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  • Wild Go Quietly in Game 2 With a 4-1 Loss to Jets

    Heather Rule

    Well, that was ugly.


    The Minnesota Wild played a decent first period Friday night before getting dominated by the Winnipeg Jets the rest of the way. The Jets used a three-goal third period to put the icing on their cake for a 4-1 victory in Game 2 and an aggressive 2-0 series lead.


    Amazingly, the Wild were only down 1-0 at the start of the third period, but they failed to generate any offense in the period as the Jets peppered Devan Dubnyk with shots once again. The Wild didn’t even register a shot on goal in the third until there was 4:56 left in the game and the Wild were staring at a 3-0 deficit. After getting outshot 40-20 last game, the Jets put up 44 shots in the game to the Wild’s 17.


    “We’re not really giving ourselves a chance,” said Zach Parise. “Our puck movement needs to be a lot better… we’re not coming up the ice together.”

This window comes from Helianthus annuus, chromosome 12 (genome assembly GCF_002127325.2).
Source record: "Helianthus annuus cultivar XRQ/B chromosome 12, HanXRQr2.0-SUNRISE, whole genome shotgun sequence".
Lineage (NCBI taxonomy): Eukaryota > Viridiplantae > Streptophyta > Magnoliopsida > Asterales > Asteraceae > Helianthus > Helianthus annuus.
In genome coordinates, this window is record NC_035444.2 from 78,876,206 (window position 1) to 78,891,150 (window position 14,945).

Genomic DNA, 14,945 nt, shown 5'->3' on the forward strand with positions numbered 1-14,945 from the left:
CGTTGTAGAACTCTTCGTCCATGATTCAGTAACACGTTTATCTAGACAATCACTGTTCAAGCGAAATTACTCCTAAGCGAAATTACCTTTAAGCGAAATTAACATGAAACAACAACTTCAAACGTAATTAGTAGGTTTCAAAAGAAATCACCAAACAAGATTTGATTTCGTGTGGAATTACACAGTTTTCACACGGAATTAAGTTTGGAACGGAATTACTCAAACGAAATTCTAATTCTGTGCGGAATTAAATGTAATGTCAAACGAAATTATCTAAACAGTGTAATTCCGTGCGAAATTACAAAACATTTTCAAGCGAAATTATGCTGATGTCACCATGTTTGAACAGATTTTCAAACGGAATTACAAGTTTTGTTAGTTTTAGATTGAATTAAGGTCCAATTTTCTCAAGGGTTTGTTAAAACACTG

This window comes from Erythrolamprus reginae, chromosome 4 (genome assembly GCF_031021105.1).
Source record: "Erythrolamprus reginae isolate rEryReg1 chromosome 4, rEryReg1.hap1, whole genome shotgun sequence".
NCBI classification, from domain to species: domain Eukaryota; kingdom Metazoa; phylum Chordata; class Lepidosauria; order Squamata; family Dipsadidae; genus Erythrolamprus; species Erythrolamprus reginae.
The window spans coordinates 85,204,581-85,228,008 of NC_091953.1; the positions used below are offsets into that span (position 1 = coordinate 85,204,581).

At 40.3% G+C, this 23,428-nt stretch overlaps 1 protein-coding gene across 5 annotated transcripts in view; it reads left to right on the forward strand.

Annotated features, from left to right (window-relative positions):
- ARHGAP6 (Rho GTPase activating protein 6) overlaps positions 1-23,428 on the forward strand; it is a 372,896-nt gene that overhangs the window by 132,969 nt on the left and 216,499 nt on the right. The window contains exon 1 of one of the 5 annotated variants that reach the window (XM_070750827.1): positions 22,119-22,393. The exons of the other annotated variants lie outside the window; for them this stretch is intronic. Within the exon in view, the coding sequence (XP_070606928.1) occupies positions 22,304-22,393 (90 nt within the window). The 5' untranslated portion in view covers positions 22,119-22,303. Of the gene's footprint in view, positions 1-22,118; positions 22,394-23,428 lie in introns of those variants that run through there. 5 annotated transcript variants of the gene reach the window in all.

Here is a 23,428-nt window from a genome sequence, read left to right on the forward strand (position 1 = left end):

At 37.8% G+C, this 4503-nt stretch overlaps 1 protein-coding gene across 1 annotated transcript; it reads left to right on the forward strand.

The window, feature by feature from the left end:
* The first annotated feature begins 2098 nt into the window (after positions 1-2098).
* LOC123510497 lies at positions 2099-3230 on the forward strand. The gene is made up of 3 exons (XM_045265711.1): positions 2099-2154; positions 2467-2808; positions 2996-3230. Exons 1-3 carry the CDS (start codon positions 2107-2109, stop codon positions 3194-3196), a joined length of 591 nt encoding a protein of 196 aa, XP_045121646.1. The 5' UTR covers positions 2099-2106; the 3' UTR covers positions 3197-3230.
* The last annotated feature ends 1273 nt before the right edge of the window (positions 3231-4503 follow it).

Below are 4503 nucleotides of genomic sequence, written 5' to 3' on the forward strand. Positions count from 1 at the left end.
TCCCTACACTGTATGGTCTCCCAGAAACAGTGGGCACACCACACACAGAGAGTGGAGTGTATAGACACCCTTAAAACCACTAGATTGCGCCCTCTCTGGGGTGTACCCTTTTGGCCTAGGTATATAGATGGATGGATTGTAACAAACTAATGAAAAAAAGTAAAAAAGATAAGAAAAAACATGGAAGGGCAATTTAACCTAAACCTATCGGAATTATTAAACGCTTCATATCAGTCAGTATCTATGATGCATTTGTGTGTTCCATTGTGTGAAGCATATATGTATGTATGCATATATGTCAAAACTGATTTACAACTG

Parise ended up scoring the Wild’s lone goal, his second of the playoffs, with 44.8 seconds left in the game on the power play on a Mikko Koivu shot that he tipped in front.



    Coach Bruce Boudreau was quick in the postgame comments to defend his team and give due credit to the opponent. The loss wasn’t for lack of effort on the Wild’s part, according to Boudreau.


    “We’re trying,” Boudreau said. “You guys try to make it sound like we’re not trying. They played really good, and they beat us tonight. Sometimes the other team has the jump.”